The empty chair...

The empty chair…

As an aside, it’s interesting that the Klingons are winning the war. Most portrayals of the Klingon Empire in the nineties tend to portray the Empire as a spent force, a political entity rotting away from the inside. Sins of the Father will reveal that the Empire is inherently corrupt and decayed, suggesting that the Romulans have managed to reach the highest levels of influence and that the Empire is just going through the pantomime of honour and strength. Star Trek VI: The Undiscovered Country reveals that the Klingons sued for peace after an economic disaster in the late twenty-second century.

Of course, neither had aired when Yesterday’s Enterprise was written. Although Star Trek tends to suggest the Klingon Empire stagnates in times in peace, with decay setting in quite quickly, the implication is that the Klingon Empire thrives in war. That is part of the reason why Gowran is so keen to invade Cardassia in The Way of the Warrior, with a Changeling influencing him. In contrast, the Federation is a political entity ill-suited to long and protracted warfare. Quite simply, Yesterday’s Enterprise suggests that Picard and his crew simply cannot exist in a warlike universe.

Core values...

Core values…

In terms of the wider context of Star Trek, it’s worth noting that Yesterday’s Enterprise is an episode that revolves around the Enterprise-C, a missing link between the Enterprise-A appearing in the big-screen adventures of Captain Kirk and the Enterprise-D featured in The Next Generation. So far, The Next Generation has been somewhat reluctant to explore the big gap that exists between the classic Star Trek and The Next Generation.

The show has been unwilling to commit to any concrete facts about lifespan of the Enterprise-B and the Enterprise-C. In fact, up until Yesterday’s Enterprise, we could only infer their existence from the registry number on this Enterprise. That ambiguity extended outwards to the wider fictional universe. We were told (in The Neutral Zone) that the Romulans effectively entered hibernation between the two eras. Episodes like Heart of Glory and Samaritan Snare can’t seem to decide whether the Klingons have joined the Federation.

Everything is in flames...

Everything is in flames…

So Yesterday’s Enterprise features an attempt to fill that lacuna in continuity. It demonstrates a growing sense of comfort with the history of Star Trek, as if The Next Generation is comes to terms with its place in the larger franchise. This is an idea that is inevitably building towards the broadcast of Sarek near the end of the season and the guest appearance of Spock in Reunification; it’s a process that will be far from painless, but is a necessary part of The Next Generation growing up and coming into its own.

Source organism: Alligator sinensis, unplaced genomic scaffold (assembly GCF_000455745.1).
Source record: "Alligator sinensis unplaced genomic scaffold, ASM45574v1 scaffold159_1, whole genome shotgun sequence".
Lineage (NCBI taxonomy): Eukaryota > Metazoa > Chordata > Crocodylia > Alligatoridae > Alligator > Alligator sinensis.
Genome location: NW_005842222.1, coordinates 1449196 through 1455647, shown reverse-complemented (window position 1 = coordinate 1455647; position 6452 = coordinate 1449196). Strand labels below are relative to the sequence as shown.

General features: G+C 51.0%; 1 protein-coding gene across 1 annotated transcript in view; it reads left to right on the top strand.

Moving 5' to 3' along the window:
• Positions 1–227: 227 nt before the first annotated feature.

The script even manages to touch upon all the necessary big ideas in the time allotted. At one point, Picard even questions the assumption that his timeline is somehow inherently “wrong.” It’s something that alternate universe stories tend to take for granted, assuming that the universe we are most familiar with in inherently correct. “Who is to say that this history is any less proper than the other?” Picard challenges. While Yesterday’s Enterprise never really delves into that barrel of worms, it is great to see the topic broached, even fleetingly.

Ships named Enterprise...

Ships named Enterprise…

Of course, despite the literal and metaphorical darkness on board the alt!Enterprise, it’s worth noting that Yesterday’s Enterprise remains inherently optimistic. Despite the fact that it’s set in a universe where the crew of the Enterprise is brutally gunned down by marauding Klingons, and the Federation itself will soon be overrun by the enemy at the gates, Yesterday’s Enterprise is built on the idea that the right person at the right time can change the flow of history. It’s not even about winning; the Enterprise-C is almost definitely going to be destroyed in the fight. Making the attempt is enough. Trying to help is what matters.

“One more ship will make no difference in the here and now,” Picard tells Garrett as he attempts to convince her to journey back into the fray. “But twenty two years ago, one ship could have stopped this war before it started.” There’s an incredible nobility to that sentiment, and a charming optimism to the idea that even an ill-fated rescue mission is important enough to change the course of history so profoundly. It’s small acts of decency, even those doomed to failure, that make the world a better place. That’s a very Star Trek idea.